Two sparrows, one of them still sitting on a tree branch by my window, just met on the branch, petting each other with their beaks, their wings fluttering in apparent joy. Then the one flew off, the other fluttering his wings as if waving goodbye.
The bird flew back and began feeding the other, and I thought the one on the branch must be a baby. Because I long ago removed the curtains from my second floor study window, dramas like this play out daily on the leafy maple tree whose branches reach to within a few feet of my window. As I write this, the bird is still on the branch, and he seems to lose his feet for a second, then he recovers his balance. I can’t help but wonder if he’s injured.
Garden-variety animal dramas like this play out in front of me as I look out my window and work at my desk. Right now the little branch-bound bird is chirping, while nearby another sparrow chirps back at the little bird. They’re definitely communicating, though I have no idea what they’re saying. Probably, “Hang in there.”
It sometimes seems even the littlest things can be full of meaning. Or, maybe I’m just melodramatic, but I find it hard to ignore what I see and hear around me, because the coincidences sometimes can teach us.
I couldn’t help mentioning the sparrow, because he’s still seemingly marooned on that branch, just feet from my window. I’m hoping his kin will help him until he somehow makes it safely off that branch. Maybe I’m just naïve, but it doesn’t seem natural that he’s stuck there this long.
The little critter makes me think of Big Red, the grandest squirrel I’ve ever had the luck to see in action. This past winter, my wife Anne began to regularly put out wild birdseed and also peanuts in the shell on a patio and stone barbecue that’s in the back yard. She’d put out the food at least once, if not twice a day, and she developed quite a following. A whole herd of squirrels, a few cocksure chipmunks, and cardinals, blue jays, robins, starlings, sparrows, crows, and pigeons flocked to the backyard gravy train.
Among these multitudes was Big Red. He was an exceptionally large squirrel, with a reddish brown coat and tail, and a beautiful, rust-colored belly. Unlike the other squirrels, with their drab white bellies and brown coats, Big Red had won the luck of the genetic draw with his reddish-rust colored fur. He was much larger than the other squirrels, and they seemed to defer to him and move out of his way when he was grazing in the back yard. One of the smaller squirrels had more than a touch of Big Red’s rusty coloring, and we figured that one was Red’s child.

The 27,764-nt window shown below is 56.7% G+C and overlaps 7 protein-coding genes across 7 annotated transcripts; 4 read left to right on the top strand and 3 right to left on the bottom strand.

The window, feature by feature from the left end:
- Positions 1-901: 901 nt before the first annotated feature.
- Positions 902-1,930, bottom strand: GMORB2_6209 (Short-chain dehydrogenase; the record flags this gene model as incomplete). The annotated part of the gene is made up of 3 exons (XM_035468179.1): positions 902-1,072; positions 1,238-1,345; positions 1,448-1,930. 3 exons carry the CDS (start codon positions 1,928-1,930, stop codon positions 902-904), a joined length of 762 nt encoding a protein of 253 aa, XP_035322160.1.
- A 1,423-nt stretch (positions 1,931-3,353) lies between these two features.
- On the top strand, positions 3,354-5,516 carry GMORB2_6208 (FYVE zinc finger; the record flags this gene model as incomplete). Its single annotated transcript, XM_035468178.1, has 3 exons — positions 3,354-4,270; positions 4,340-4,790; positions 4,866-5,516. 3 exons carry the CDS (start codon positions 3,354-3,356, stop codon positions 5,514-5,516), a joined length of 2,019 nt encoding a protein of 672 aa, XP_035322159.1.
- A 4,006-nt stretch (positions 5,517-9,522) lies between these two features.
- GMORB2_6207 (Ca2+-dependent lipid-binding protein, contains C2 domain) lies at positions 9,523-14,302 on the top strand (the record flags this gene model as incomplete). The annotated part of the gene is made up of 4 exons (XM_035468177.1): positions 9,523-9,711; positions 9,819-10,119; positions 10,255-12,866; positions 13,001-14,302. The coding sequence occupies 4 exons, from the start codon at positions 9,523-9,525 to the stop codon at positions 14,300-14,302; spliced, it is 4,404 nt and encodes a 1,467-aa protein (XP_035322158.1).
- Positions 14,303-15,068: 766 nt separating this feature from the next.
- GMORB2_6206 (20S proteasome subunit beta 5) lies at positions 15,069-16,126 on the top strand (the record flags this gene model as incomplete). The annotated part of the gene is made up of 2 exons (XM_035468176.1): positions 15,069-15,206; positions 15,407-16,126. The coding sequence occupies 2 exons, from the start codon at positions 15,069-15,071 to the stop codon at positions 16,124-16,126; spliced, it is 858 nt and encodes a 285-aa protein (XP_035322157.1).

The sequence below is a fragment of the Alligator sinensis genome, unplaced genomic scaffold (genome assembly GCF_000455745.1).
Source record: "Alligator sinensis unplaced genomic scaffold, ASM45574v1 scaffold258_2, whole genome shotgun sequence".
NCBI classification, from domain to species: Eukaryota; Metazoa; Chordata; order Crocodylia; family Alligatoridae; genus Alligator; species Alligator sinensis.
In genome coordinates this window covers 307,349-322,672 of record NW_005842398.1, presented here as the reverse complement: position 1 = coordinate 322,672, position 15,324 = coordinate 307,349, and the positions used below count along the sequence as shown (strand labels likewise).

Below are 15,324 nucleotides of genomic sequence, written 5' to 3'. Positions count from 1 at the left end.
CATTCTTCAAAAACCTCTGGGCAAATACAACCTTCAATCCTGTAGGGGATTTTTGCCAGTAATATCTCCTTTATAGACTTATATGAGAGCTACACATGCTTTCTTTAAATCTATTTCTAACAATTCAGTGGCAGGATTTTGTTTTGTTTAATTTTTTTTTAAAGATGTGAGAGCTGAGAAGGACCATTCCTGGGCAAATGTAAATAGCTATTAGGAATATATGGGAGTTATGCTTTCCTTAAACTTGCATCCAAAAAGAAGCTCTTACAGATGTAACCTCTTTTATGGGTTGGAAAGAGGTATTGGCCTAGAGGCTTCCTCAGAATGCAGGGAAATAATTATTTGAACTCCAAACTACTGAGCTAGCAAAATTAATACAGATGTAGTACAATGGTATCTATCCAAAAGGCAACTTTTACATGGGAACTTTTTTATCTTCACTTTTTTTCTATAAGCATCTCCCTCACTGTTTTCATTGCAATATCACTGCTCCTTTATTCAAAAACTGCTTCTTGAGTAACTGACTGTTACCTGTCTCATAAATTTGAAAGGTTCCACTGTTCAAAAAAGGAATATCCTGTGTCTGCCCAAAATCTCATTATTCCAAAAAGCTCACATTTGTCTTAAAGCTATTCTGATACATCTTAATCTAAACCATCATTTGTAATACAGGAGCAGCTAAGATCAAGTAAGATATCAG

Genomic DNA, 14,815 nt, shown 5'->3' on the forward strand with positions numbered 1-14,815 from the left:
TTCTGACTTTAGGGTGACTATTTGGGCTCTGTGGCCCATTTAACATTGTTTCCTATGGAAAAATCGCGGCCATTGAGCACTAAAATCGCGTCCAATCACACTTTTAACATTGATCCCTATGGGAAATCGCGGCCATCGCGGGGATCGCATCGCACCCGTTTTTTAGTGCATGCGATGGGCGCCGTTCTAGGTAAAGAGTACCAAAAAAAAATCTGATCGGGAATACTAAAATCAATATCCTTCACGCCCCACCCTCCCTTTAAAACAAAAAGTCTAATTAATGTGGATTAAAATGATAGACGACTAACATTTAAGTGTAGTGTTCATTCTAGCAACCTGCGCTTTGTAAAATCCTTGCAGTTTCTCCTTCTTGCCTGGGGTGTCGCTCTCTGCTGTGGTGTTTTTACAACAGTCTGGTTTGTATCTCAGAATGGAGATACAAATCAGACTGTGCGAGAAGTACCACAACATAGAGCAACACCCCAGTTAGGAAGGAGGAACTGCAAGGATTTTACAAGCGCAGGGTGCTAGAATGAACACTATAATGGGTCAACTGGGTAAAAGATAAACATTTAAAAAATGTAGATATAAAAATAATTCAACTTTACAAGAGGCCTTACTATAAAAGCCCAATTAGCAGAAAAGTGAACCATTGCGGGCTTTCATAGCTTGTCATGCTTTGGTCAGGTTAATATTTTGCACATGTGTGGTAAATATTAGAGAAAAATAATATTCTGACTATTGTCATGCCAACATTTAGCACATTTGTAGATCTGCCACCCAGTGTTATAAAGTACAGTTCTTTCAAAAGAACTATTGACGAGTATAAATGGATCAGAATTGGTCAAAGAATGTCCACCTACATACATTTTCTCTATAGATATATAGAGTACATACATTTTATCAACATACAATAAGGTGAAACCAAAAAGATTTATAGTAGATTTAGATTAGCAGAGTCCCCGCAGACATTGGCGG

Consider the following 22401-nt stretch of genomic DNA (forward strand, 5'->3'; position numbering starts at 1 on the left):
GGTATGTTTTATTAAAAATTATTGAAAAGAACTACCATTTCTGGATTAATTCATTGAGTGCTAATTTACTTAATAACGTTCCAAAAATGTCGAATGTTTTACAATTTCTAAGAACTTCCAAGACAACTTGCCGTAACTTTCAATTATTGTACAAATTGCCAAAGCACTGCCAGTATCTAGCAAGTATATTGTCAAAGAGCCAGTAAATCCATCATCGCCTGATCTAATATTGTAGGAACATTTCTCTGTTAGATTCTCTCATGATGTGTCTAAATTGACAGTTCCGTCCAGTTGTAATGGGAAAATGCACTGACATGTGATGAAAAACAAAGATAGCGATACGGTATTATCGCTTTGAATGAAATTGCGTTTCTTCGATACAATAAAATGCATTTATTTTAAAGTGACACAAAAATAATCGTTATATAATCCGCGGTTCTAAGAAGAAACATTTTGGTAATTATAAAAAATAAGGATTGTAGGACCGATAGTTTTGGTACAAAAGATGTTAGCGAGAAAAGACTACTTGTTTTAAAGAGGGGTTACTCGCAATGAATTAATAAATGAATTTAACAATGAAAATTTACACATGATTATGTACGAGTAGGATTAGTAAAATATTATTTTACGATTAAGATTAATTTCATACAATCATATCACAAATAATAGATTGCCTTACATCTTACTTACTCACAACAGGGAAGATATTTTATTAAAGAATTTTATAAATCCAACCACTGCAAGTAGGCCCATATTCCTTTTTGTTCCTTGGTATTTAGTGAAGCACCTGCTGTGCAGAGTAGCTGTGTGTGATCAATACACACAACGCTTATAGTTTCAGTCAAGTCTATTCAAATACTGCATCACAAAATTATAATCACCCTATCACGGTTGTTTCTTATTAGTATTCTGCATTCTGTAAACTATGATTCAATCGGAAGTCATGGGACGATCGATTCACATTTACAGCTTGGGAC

A couple months back I saw Big Red on the branch outside my window, where, thankfully, the sparrow no longer is perched. Despite Red’s prodigious size, he slowly traversed the seemingly too-thin branch, sure of himself as an old Walenda.
Then a while back, Anne and I realized that we hadn’t seen old Red in a while. We speculated about what might’ve become of him.
“They cut down a tree a couple yards up the other day. Maybe that was Red’s home. Maybe they had to relocate,” I said to Anne, as I watched a group of smaller, less-colorful squirrels munch on birdseed in the yard.
“I think there was a power struggle between the different groups of squirrels,” she said.
We both hoped aloud that Red hadn’t met his end.
Forgive me for what some of you may think is my indulgence—I have not bored you with the details of life in the trees outside my window before. But it appears that over the past few years, I may have bored readers with the seemingly trivial aspects of my daily life. I am reminded of this because of something a friend said a while back.
While Hilary Masters was introducing me to a group of folks at CMU before my reading a while back, my old professor said something telling that it took me a while to understand.
“He covers the ground he stands on,” Hilary said.
While he was introducing me I was flushed with embarrassment at being spoken of so kindly. Then later, after I wrote a piece that reflected back on my CMU reading, I sent him the piece for his reaction.
“You cover the ground you stand on,” he wrote.
I wrote back that it reminds me of something my grandpa used to say to me. When I did something well, or understood something, old ham-fisted Grampa would say: “You’re a man amongst men, lad.”
At first I was a little uncomfortable with Hilary’s way of describing my writing, which is probably why I made that wisecrack about Gramp. The phrase “covers the ground he stands on” reminded me of my old feelings about my weight. The ground I stand on and then some, I thought to myself. I cast a long, fat shadow, I thought.
I was a chunky kid growing up, and some of my siblings teased me mercilessly for it. I’m now a beefy adult, with a lot of the same insecurities that I had when I was young. So the phrase the ground he stands on just made me think of my girth, and I had to get used to it.
The more I consider the phrase, the more I think what Hilary said is exactly right. I do try to “cover” wherever I am. Maybe it’s an obsessive-compulsive need to report, but I’ve found stories all over. On vacation, I’ve reported on deaths at the beach and also international relations. In Seattle, I covered my own terribly draining “Terminal” experience. In the back yard, I report on the plants and animals. And from my desk, I provide eyewitness accounts of life out on a limb.